NEW YORK — The Celtics have been a resilient bunch this season, rising to the challenge almost every night, realizing that the rest of the Eastern Conference is using them as a measuring stick, as Knicks coach Tom Thibodeau admitted prior to Monday’s game.
The Celtics may meet New York in the second round, and the Knicks, after the acquisition of versatile wing Josh Hart, are ramping for a deep playoff run and feel they’re ready for such a matchup.
Monday’s 109-94 win at Madison Square Garden is an indication the Knicks are making progress. They were the better team all night, frustrating the Celtics by making difficult shots and capitalizing on officiating that sent New York to the free throw line 34 times.
Boston attempted 14.
Celtics coach Joe Mazzulla was asked pregame Monday about the free throw disparity Saturday against the Philadelphia 76ers, with most of Boston’s fouls coming against behemoth Joel Embiid. He admitted the Celtics committed those fouls. He had no problem with the calls.
When questioned about Monday, Mazzulla thought intently and said: “How can I say this without getting in trouble? It wasn’t the same as the Philly game.”
In that game, the Celtics hung close, then used Jaylen Brown (who missed Monday because of personal reasons) to rally before Tatum hit the winner. Tatum wasn’t around for the final minutes Monday. He received his first NBA ejection for arguing separate calls in the second half. The first tech came after he was pushed in the back on a two-handed dunk and hung on the rim for several moments to steady himself.
The second occurred with 3 minutes, 46 second left when Tatum got hit squarely on the arm by Julius Randle after releasing a 3-pointer. He screamed at official JB DeRosa, who tossed him. Hart responded by motioning Tatum to leave the floor as the MSG crowd jeered in delight.
Then the “Boston sucks” chants began to rain down as the Celtics were clearly defeated, playing one of their worst offensive games of the season.
Nights like these are common in the NBA, but the Celtics are going to have to adjust quicker and more resoundingly when 3-point shots aren’t falling. That was the source of their early frustration before it shifted to the officiating. The Celtics made their first 3-pointer and then missed their next 15.
They had success scoring on 2-pointers but the Knicks countered with numerous big shots, especially from sixth man Immanuel Quickley, whose 23 points were his most in 21 games. The Knicks stymied the Celtics by hitting a series of difficult, well-defended shots, and Boston’s counter was more 3-point attempts.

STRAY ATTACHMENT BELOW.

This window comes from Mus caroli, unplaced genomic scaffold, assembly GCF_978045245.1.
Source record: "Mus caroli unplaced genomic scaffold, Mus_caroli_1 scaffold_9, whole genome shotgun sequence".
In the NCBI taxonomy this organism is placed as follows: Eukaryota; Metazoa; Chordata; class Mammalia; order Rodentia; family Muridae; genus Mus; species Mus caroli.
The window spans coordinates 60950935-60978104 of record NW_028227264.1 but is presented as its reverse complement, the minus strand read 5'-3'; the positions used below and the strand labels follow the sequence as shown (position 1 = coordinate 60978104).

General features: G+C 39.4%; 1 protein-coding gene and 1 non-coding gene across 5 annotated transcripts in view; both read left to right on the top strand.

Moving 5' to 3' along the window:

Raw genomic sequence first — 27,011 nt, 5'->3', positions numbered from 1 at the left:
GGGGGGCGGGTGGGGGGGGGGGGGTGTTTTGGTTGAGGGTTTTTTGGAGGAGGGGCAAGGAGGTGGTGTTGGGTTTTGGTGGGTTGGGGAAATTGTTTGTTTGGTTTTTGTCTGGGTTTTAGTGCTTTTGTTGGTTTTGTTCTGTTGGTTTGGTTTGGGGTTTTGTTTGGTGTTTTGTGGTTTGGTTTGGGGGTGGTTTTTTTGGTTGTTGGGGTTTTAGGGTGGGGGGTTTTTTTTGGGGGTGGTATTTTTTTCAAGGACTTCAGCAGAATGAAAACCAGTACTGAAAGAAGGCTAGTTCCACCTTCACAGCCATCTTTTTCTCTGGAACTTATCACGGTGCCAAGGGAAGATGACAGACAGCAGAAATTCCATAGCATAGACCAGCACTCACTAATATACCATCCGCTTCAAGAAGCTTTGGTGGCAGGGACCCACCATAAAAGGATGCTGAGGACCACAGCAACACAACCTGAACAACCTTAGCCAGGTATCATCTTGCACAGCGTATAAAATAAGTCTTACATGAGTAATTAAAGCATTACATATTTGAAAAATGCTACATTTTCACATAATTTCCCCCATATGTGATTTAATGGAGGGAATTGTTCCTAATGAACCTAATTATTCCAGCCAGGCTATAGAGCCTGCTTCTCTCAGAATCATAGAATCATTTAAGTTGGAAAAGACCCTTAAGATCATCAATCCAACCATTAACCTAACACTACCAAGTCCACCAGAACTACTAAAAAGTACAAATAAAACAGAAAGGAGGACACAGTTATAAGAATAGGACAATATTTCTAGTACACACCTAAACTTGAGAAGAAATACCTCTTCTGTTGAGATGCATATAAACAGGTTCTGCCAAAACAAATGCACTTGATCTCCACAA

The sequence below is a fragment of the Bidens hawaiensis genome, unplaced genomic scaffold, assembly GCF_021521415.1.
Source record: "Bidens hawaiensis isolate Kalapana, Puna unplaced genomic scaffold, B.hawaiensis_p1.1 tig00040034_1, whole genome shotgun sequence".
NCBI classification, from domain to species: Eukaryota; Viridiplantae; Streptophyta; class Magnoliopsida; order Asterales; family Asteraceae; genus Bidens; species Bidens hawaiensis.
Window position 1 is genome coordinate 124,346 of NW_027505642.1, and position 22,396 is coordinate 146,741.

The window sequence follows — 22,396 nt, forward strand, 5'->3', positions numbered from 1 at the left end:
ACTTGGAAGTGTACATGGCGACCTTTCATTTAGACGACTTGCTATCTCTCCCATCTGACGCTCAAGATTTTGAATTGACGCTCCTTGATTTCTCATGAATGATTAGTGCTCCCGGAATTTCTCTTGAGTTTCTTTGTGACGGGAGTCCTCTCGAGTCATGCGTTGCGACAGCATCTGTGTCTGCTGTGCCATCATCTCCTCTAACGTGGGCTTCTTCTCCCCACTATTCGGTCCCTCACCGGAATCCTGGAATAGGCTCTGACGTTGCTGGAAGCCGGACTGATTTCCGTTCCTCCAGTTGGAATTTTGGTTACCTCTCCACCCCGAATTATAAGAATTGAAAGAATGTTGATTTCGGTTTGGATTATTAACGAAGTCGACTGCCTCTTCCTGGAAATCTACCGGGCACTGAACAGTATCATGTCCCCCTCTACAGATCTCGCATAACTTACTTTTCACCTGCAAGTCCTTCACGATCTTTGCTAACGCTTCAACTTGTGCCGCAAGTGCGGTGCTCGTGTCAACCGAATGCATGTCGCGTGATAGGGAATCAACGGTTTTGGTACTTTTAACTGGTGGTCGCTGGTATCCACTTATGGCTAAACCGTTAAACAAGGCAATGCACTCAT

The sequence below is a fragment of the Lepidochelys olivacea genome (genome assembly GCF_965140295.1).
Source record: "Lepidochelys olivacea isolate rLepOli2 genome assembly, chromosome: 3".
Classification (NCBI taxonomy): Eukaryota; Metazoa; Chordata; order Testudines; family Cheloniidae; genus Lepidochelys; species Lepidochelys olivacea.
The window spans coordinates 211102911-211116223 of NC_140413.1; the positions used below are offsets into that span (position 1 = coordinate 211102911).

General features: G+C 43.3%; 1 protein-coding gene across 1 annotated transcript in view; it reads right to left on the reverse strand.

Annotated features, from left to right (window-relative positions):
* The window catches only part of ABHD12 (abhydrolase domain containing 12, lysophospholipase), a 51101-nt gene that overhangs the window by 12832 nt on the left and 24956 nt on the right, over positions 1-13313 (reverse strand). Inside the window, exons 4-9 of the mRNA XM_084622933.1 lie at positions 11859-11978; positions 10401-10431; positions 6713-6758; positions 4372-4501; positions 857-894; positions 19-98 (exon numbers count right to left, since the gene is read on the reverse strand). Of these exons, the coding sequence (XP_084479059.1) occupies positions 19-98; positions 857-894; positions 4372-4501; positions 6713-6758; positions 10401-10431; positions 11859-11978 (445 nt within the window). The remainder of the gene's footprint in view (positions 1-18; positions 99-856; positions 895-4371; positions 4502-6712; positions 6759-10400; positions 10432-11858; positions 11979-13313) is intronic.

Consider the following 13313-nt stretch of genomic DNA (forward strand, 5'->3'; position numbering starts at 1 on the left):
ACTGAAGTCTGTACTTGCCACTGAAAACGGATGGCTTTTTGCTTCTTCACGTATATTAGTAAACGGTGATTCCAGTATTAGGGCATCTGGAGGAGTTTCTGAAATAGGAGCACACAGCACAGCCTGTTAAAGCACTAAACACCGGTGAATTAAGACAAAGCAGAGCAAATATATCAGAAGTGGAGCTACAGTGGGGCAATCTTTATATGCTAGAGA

There are times when the Celtics have to make their own offensive luck, attack the basket more, try to create more fouls. They made four more shots than New York in the second half, but had just four free throws. They didn’t score any easy points Monday, and that has to be an emphasis of improvement.
“I thought we played good basketball. I thought we moved it. I thought we got the shots we wanted,” reserve Malcolm Brogdon said. “That’s a good defensive team, especially in the halfcourt. We got the shots we wanted. We just didn’t make a lot, especially from the perimeter. We’re used to shooting a good percentage from three, and I think we let that affect our defense a good amount. They had a good game plan for us.”
The Celtics will have to prepare themselves for more defenses that protect the paint and force contested 3-pointers, including Wednesday against the Cavaliers, another potential second-round opponent. And while they’re likely to knock down more 3-pointers and play a smarter game, they’ll have to be better prepared for this type of physical basketball.
“They certainly played with more energy than us; it seemed like they played just a little harder,” forward/center Al Horford said. “I think they did send a message today and they were the better team. For us, it’s about learning from this and we have to make sure we do a better job and hold it down at the Garden [in Sunday’s rematch].
“These teams are trying to send a message and for us, it’s about continuing to get better as a group. [This] is a learning opportunity for our group.”
The Celtics have to view Sunday’s series finale against the Knicks as an opportunity to atone for their mistakes, especially Tatum, who has shot 24.1 percent from the 3-point arc since hitting 10 3-pointers in the Feb. 19 All-Star Game. Adding to his frustration are three free throw attempts in 73 minutes over the past two games and he finally boiled over in the fourth quarter, which is exactly what the Knicks wanted.
They wanted to expose the Celtics’ vulnerabilities, prove to themselves they can play with the league’s elite. There are some nights the Celtics seem to forget who they are and where they stand in the NBA. They have to take up the mantle as one of the league’s best seriously every night because slippage, such as Monday, will ensure their road to the NBA Finals is even more difficult than it has to be.